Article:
Reported ghosts in the City of Cripple Creek, CO
Haunted Hotels of Cripple Creek
Cripple Creek is full of ghost stories and hauntings. Want to stay in a haunted hotel in town, there are a few to choose from. Below are some of the most haunted hotels in Cripple Creek you can book on your visit to this haunted former mining town.
The Hotel St. Nicholas
Check-in at the Hotel St. Nicholas. Originally built as a hospital in 1898 for the prospectors and their families, it expanded and also catered to people who were mentally ill. It was closed when the population started dwindling.
Room 11 is considered a hotspot for paranormal occurrences, and investigators often book the room in the hopes of witnessing sightings. Two ladies who have checked in the room had more than their fill of fright. They decided to leave the TV when they slept because they were not comfortable being in a pitch-black room.
One of the women felt something sit on the bed near her legs, although she could not see anyone. In the morning, her friend told her that she saw the figure of someone sitting near the bed, exactly where she had felt the presence. [Book a Room]
The Palace Hotel
The closed Palace Hotel & Casino was originally a wooden structure, that was built to be the town’s drug store in the early 1800s. It was later expanded to become a hotel as the gold rush swept through town. Tragedy hit in 1896 when a huge fire destroyed the building, and it was later rebuilt from brick that same year.
See also: Colorado’s Most Haunted Hotels
In the Palace Hotel, a woman with a nightgown has been frequently seen walking around and carrying a nightgown.
The ghost of the former owner Mrs. Kitty Chambers is known to frequent the hotel, supervising the business that she loved so dearly during her life. She died in room 3 in 1908.
The Imperial Hotel
The currently closed Imperial Hotel is another haunted hotel that was opened in 1896.
It was run by a man named George Long, who was married to his first cousin. They had a daughter named Alice, who was mentally disabled, and she was kept locked in an apartment next to the lobby.
This room is now the hotel’s Red Rooster Bar. It is believed that Alice, using an iron skillet, hither father on the head. George fell to his death in the basement. He can be seen and felt in the hotel today. He would play the slot machines at night, and the security guards have reported hearing him.
Maggie is the resident specter of the Colorado Grande, and she has been sighted numerous times. She looks like a 25-year-old girl, and she wears Victorian clothing. She can sometimes be heard singing, and her rise perfume also permeates the air.
Plans are afoot to renovate this historic building, though its use is not yet clear.
Hospitality House was originally a hospital known as Teller County Hospital, built in 1901. It was Cripple Creek’s second hospital, after Hotel St. Nicholas.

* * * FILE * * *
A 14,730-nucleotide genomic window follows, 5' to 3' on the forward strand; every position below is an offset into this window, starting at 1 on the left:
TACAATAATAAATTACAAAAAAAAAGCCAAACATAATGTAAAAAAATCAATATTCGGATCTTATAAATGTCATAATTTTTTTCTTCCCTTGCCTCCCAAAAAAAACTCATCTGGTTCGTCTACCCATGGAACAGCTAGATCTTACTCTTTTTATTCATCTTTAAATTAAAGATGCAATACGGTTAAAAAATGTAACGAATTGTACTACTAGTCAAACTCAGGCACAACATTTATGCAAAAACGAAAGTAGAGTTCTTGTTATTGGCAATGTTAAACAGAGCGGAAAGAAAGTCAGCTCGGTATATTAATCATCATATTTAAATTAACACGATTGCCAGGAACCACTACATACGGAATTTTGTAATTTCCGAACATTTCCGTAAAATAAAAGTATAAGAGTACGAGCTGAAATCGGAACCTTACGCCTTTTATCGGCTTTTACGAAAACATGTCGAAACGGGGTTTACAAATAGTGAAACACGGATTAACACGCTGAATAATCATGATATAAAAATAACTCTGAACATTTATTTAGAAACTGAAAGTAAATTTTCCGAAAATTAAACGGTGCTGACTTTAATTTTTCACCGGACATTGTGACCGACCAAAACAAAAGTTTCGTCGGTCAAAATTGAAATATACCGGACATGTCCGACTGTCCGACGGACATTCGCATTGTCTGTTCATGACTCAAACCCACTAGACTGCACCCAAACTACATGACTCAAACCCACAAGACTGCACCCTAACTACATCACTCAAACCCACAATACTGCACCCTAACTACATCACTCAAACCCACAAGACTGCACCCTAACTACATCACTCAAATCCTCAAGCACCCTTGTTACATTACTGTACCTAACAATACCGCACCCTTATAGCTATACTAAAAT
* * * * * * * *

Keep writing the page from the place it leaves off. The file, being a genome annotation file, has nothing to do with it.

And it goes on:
It was the largest and grandest hospital in the area, boasting several wards, a modern operating room, and a grand staircase. It survived many booms and busts through to the late 1950s and finally closed its doors in 1960 after it had been used for several years as a retirement home.
The current management are well aware of the hauntings of this historic building, but they are adamant there is only good energy here. Whether that’s the case or not, is up to you to decide.
Past guests have sleepless nights from unexplained sounds, and movement in their rooms. They have claimed the “energy” is most certainly not as the management state. Some state, it’s one of the most active spots in Cripple Creek.
History of Cripple Creek, Colorado
Cripple Creek was perceived to be unimportant back in the days, and it was actually considered nothing more than cattle pasture. However, in October 1890, a man named Robert miller Womack discovered a rich ore, and that was when the Colorado gold rush began. Prospectors started flocking to the region, and not long after, one of the largest gold strikes in history occurred.
By the 1900s, Cripple Creek, along with Victor, became an important mining community. During Cripple Creek’s heyday, many miners joined a union, and a significant strike took place in 1894. It was one of the rare times when the governor called out the national guard to protect the miners from violence against unions.
By the year 2005, the Cripple Creek district has produced more than 20 million troy ounces of gold. Today only small operations remain and most of the underground mines are idle. The current mining operation is now conducted by Cripple Creek and Victor Gold Mining Company. The mine operates all throughout the year and workers have a rotating night/day shift. There are now less than 500 employees.